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Hundreds of Wine Country Restaurant Jobs Lost in Waves of Wildfires

Also: San Mateo sets up a restaurant-targeting strike force, and more news to know today

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Bottles are piled up in a destroyed tasting room and winemaking building at La Borgata Winery and Distillery after the LNU Lightning Complex fire burned in Vacaville, Calif., on Thursday, August 20, 2020
Scott Strazzante/The San Francisco Chronicle via Getty Images

Welcome to p.m. Intel, your midday roundup of Bay Area food and restaurant news from publications near and far. Tips are always welcome, drop them here.

  • In a comprehensive look at job rates across the Northern California communities hit by wildfires in 2017 and 2018, the Bay Area News Group discovered that while some industries — like construction — actually came back stronger than ever, the bar and restaurant industry still hasn’t regained the jobs lost three years ago. For example, 900 restaurant and winery jobs were lost in the October, 2017 blazes, and by late 2019, only 400 of those positions had returned.
  • Workers at Oakland’s Equator Coffees walked out last month, saying via Instagram that “as women of color, we have experienced a company climate at Equator that has ranged from negligent to hostile toward us when we have voiced our needs and communicated ways Equator could better support us.” While workers declined to speak with Berkeleyside, Equator co-founder Hellen Russell says that “the walk-out came on the tail end of a recent Equator town hall” and followed “conflict amongst the baristas.” “There’s a lot of pain. People are in pain,” Russell says. “Obviously, the three folks who left were in a lot of pain.”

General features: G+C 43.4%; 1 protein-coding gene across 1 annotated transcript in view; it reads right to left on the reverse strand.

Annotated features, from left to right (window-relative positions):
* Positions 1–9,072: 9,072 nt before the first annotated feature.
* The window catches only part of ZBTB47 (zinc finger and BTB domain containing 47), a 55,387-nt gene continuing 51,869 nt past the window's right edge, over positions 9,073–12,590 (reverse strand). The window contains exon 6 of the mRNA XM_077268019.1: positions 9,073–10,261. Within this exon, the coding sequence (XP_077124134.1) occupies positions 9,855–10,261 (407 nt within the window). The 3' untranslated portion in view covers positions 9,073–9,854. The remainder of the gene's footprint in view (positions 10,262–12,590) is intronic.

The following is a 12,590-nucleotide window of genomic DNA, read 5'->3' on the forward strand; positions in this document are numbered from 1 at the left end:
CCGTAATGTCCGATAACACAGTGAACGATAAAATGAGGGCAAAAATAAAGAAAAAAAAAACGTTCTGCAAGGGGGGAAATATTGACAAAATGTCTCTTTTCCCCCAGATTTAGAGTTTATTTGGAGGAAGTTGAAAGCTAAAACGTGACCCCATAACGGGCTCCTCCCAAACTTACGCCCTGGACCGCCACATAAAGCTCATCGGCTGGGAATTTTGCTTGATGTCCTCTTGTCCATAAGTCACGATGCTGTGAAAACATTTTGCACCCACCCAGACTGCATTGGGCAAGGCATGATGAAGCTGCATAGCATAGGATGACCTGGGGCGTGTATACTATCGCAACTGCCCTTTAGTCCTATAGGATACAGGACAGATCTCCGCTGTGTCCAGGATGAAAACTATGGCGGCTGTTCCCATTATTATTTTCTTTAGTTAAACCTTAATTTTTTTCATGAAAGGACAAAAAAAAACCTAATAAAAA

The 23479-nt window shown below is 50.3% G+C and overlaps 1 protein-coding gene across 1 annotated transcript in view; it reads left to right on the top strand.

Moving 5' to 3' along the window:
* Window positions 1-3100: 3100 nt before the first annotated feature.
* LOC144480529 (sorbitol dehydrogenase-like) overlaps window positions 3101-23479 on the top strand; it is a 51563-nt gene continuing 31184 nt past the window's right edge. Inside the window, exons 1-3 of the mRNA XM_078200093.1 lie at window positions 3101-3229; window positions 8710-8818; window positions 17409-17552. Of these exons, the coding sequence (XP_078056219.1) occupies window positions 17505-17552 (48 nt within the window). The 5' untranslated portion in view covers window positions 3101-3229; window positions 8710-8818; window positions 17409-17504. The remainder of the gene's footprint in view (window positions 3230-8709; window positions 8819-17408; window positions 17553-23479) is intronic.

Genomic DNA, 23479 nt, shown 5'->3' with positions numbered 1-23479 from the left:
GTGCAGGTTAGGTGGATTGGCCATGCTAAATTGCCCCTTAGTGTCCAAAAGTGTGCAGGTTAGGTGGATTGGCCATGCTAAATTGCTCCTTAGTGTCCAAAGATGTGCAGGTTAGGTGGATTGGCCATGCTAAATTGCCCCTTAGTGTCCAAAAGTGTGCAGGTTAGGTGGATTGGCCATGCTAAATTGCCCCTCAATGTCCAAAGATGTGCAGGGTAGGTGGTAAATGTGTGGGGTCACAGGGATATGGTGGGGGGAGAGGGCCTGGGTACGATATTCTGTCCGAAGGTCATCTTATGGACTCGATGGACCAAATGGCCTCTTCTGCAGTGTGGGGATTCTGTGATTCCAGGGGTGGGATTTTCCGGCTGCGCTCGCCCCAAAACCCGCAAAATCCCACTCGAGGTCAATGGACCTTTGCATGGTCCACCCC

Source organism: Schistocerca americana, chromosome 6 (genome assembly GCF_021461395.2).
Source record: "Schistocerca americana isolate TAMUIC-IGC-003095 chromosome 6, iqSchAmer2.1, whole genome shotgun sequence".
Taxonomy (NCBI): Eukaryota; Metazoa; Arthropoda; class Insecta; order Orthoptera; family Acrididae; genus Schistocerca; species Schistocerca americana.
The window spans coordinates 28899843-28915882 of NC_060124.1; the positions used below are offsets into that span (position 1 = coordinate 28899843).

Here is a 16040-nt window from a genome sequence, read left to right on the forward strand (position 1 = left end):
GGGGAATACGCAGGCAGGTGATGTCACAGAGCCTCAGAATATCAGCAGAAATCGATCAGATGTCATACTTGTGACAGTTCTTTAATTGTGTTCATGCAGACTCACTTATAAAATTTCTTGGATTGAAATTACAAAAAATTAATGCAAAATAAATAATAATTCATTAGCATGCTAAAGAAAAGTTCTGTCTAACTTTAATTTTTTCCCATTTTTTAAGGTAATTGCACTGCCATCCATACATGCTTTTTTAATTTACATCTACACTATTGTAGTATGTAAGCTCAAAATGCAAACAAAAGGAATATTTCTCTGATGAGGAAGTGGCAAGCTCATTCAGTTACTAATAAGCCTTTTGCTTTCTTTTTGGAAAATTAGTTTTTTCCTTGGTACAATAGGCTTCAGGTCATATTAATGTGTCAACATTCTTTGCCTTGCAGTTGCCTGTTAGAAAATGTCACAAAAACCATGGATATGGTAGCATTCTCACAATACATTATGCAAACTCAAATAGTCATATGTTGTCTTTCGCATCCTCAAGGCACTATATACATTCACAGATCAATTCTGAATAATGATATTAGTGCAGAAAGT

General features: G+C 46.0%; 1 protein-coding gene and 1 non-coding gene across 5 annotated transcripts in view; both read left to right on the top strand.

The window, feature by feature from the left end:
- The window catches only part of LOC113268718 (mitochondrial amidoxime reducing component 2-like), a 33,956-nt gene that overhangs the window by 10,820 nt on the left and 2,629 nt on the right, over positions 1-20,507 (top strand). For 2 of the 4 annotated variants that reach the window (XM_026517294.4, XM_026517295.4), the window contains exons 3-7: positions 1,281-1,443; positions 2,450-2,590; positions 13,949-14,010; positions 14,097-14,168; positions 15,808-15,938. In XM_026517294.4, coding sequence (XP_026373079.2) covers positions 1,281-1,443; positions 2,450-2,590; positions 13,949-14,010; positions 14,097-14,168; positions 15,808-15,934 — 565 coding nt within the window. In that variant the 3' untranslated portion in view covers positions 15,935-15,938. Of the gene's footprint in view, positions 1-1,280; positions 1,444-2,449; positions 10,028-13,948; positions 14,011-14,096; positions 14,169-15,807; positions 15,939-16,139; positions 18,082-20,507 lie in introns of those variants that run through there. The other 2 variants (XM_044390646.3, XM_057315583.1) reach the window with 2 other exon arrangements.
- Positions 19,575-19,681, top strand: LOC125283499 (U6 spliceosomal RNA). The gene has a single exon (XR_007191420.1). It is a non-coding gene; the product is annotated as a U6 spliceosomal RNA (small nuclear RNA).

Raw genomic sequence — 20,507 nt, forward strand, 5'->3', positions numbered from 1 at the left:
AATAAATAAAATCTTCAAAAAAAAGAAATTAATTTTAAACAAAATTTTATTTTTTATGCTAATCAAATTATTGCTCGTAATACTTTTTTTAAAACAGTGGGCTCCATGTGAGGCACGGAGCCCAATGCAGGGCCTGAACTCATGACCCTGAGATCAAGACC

• The San Francisco Business Times just dropped a special issue on “the struggles Black-owned businesses can face in seeking capital to grow.” Relevant to our interests are this piece on how Brown Sugar Kitchen founder Tanya Holland funded her restaurant, why Eko Kitchen’s Simi Adebajo decided against borrowing money to rebuild after a fire destroyed her business, and how Sextant Coffee Roasters founder Kinani Ahmed saved his business during the pandemic.
  • San Mateo County has launched a “COVID-19 Compliance Unit,” ABC 7 reports, an agency that will investigate complaints about restaurants and other businesses that fail to follow health orders.
  • A shuttered Sacramento Starbucks has been reborn, VegNews reports, but this time it’ll be location number three of a local vegan burger chain called Burger Patch.
  • Writing for reservations company Resy, food journalist Jonathan Kauffman says that Chinatown tasting menu spot Eight Tables, with its set-in nooks that keep tables of diners separate from one another, might be “the future of fine dining.”
  • The SF Chronicle is hitting the pandemic pop-up beat this week, with pieces on former Nopa pastry assistant Raquel Goldman’s dessert hustle Norte 54, and high-end private chef Azikiwee Anderson’s pivot to found a home bakery called Rize Up.
  • After a seven year court battle, Guerneville bar Rio Nido Roadhouse has triumphed against a litigant well-known for filing lawsuits alleging Americans with Disabilities Act violations. [Associated Press]
  • House of Prime Rib is officially open, serving 68 people at a time inside its vast set of dining rooms. [KTVU]

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